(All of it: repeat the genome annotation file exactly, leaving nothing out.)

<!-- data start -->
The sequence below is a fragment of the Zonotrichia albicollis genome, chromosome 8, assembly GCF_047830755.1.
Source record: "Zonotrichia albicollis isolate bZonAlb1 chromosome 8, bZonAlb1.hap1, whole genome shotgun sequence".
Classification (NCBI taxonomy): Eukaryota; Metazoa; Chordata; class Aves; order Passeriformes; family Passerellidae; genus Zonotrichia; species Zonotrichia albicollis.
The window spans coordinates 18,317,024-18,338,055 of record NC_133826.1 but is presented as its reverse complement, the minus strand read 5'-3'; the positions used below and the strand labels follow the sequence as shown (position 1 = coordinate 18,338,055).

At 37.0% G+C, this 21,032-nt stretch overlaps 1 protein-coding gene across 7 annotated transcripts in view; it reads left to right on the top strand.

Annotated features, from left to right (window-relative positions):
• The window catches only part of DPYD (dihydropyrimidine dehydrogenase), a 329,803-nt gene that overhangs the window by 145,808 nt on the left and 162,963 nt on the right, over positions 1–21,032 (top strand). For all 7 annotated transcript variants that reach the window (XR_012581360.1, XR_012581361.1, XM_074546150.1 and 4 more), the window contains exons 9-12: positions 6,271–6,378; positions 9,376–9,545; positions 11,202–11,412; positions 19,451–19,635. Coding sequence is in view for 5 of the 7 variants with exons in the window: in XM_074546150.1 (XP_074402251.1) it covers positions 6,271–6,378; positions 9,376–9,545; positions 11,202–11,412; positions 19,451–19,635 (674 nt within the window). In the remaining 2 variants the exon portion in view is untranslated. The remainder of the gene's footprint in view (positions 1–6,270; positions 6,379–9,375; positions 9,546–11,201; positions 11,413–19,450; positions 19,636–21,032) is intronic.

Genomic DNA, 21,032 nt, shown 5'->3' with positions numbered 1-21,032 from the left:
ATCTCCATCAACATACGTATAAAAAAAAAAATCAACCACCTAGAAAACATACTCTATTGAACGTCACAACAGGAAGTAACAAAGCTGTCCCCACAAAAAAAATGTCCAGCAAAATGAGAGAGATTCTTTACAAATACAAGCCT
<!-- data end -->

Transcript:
The sequence below is a fragment of the Zonotrichia albicollis genome, chromosome 8, assembly GCF_047830755.1.
Source record: "Zonotrichia albicollis isolate bZonAlb1 chromosome 8, bZonAlb1.hap1, whole genome shotgun sequence".
Classification (NCBI taxonomy): Eukaryota; Metazoa; Chordata; class Aves; order Passeriformes; family Passerellidae; genus Zonotrichia; species Zonotrichia albicollis.
The window spans coordinates 18,317,024-18,338,055 of record NC_133826.1 but is presented as its reverse complement, the minus strand read 5'-3'; the positions used below and the strand labels follow the sequence as shown (position 1 = coordinate 18,338,055).

At 37.0% G+C, this 21,032-nt stretch overlaps 1 protein-coding gene across 7 annotated transcripts in view; it reads left to right on the top strand.

Annotated features, from left to right (window-relative positions):
• The window catches only part of DPYD (dihydropyrimidine dehydrogenase), a 329,803-nt gene that overhangs the window by 145,808 nt on the left and 162,963 nt on the right, over positions 1–21,032 (top strand). For all 7 annotated transcript variants that reach the window (XR_012581360.1, XR_012581361.1, XM_074546150.1 and 4 more), the window contains exons 9-12: positions 6,271–6,378; positions 9,376–9,545; positions 11,202–11,412; positions 19,451–19,635. Coding sequence is in view for 5 of the 7 variants with exons in the window: in XM_074546150.1 (XP_074402251.1) it covers positions 6,271–6,378; positions 9,376–9,545; positions 11,202–11,412; positions 19,451–19,635 (674 nt within the window). In the remaining 2 variants the exon portion in view is untranslated. The remainder of the gene's footprint in view (positions 1–6,270; positions 6,379–9,375; positions 9,546–11,201; positions 11,413–19,450; positions 19,636–21,032) is intronic.

Genomic DNA, 21,032 nt, shown 5'->3' with positions numbered 1-21,032 from the left:
ATCTCCATCAACATACGTATAAAAAAAAAAATCAACCACCTAGAAAACATACTCTATTGAACGTCACAACAGGAAGTAACAAAGCTGTCCCCACAAAAAAAATGTCCAGCAAAATGAGAGAGATTCTTTACAAATACAAGCCT